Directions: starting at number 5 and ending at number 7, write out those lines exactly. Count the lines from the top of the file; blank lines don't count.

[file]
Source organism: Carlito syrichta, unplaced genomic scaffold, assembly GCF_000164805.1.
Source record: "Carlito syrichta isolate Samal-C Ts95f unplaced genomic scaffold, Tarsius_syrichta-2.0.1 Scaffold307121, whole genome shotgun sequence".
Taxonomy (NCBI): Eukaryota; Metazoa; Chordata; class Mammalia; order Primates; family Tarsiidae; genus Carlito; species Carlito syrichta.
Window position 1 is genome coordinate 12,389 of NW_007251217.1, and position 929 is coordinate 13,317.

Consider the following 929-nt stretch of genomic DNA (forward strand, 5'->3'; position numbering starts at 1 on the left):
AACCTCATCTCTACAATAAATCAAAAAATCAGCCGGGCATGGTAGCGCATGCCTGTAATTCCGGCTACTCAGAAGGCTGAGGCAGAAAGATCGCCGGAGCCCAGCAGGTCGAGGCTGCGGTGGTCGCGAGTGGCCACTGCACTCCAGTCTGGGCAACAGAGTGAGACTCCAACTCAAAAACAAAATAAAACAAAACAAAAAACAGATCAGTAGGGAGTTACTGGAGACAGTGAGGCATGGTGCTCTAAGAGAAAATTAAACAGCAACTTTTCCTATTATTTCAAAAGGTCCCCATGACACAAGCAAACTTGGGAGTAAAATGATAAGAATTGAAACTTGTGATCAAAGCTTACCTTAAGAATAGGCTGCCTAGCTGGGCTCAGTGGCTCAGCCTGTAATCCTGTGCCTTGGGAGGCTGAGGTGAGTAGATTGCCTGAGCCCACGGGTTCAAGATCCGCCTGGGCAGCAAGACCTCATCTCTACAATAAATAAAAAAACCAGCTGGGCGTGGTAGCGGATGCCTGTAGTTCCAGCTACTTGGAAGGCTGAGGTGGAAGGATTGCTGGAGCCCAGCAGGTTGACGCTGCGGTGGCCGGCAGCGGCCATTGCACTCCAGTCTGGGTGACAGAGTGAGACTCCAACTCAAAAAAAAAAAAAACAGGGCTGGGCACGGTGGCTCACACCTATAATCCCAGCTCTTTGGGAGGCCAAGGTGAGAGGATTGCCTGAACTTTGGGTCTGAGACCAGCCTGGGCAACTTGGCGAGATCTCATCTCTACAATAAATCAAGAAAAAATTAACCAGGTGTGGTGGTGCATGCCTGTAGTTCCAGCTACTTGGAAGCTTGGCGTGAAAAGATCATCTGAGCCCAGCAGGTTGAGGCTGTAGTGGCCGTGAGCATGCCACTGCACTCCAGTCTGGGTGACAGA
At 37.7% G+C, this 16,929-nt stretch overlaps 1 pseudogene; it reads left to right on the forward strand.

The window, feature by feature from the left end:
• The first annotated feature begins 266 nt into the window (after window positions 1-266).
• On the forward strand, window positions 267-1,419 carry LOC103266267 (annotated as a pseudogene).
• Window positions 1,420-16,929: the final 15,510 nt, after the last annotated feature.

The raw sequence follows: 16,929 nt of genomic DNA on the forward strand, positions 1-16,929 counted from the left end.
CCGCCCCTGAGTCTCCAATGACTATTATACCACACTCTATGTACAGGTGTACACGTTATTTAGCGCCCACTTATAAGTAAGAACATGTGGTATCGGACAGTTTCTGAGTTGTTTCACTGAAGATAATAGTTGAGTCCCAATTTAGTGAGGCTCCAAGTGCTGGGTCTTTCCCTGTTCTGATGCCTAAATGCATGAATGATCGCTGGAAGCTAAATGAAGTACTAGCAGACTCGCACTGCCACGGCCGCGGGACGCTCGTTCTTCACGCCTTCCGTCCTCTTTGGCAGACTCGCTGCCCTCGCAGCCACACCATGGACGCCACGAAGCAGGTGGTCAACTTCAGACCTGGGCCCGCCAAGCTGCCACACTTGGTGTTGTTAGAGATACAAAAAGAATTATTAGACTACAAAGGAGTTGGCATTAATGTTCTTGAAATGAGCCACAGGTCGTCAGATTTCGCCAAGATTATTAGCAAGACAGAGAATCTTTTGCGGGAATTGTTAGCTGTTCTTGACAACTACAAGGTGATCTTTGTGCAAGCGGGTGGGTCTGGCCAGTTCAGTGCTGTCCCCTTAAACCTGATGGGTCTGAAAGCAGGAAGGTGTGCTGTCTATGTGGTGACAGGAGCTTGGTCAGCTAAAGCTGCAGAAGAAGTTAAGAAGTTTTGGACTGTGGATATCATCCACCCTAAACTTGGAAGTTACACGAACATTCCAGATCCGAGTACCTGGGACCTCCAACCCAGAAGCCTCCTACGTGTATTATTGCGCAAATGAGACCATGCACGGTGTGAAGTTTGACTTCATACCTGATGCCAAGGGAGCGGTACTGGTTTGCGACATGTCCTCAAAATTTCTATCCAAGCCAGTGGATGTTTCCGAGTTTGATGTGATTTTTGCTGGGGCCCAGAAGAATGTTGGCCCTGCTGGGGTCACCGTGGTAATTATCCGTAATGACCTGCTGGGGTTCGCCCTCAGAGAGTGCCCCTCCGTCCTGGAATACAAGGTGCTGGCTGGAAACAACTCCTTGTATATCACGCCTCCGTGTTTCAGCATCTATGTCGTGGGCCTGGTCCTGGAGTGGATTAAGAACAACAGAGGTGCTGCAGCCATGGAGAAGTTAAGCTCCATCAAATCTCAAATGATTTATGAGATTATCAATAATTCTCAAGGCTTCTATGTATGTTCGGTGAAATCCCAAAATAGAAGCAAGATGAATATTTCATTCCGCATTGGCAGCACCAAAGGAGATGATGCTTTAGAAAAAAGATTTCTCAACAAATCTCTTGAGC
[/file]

Consider the following 929-nt stretch of genomic DNA (forward strand, 5'->3'; position numbering starts at 1 on the left):
AACCTCATCTCTACAATAAATCAAAAAATCAGCCGGGCATGGTAGCGCATGCCTGTAATTCCGGCTACTCAGAAGGCTGAGGCAGAAAGATCGCCGGAGCCCAGCAGGTCGAGGCTGCGGTGGTCGCGAGTGGCCACTGCACTCCAGTCTGGGCAACAGAGTGAGACTCCAACTCAAAAACAAAATAAAACAAAACAAAAAACAGATCAGTAGGGAGTTACTGGAGACAGTGAGGCATGGTGCTCTAAGAGAAAATTAAACAGCAACTTTTCCTATTATTTCAAAAGGTCCCCATGACACAAGCAAACTTGGGAGTAAAATGATAAGAATTGAAACTTGTGATCAAAGCTTACCTTAAGAATAGGCTGCCTAGCTGGGCTCAGTGGCTCAGCCTGTAATCCTGTGCCTTGGGAGGCTGAGGTGAGTAGATTGCCTGAGCCCACGGGTTCAAGATCCGCCTGGGCAGCAAGACCTCATCTCTACAATAAATAAAAAAACCAGCTGGGCGTGGTAGCGGATGCCTGTAGTTCCAGCTACTTGGAAGGCTGAGGTGGAAGGATTGCTGGAGCCCAGCAGGTTGACGCTGCGGTGGCCGGCAGCGGCCATTGCACTCCAGTCTGGGTGACAGAGTGAGACTCCAACTCAAAAAAAAAAAAAACAGGGCTGGGCACGGTGGCTCACACCTATAATCCCAGCTCTTTGGGAGGCCAAGGTGAGAGGATTGCCTGAACTTTGGGTCTGAGACCAGCCTGGGCAACTTGGCGAGATCTCATCTCTACAATAAATCAAGAAAAAATTAACCAGGTGTGGTGGTGCATGCCTGTAGTTCCAGCTACTTGGAAGCTTGGCGTGAAAAGATCATCTGAGCCCAGCAGGTTGAGGCTGTAGTGGCCGTGAGCATGCCACTGCACTCCAGTCTGGGTGACAGA
At 37.7% G+C, this 16,929-nt stretch overlaps 1 pseudogene; it reads left to right on the forward strand.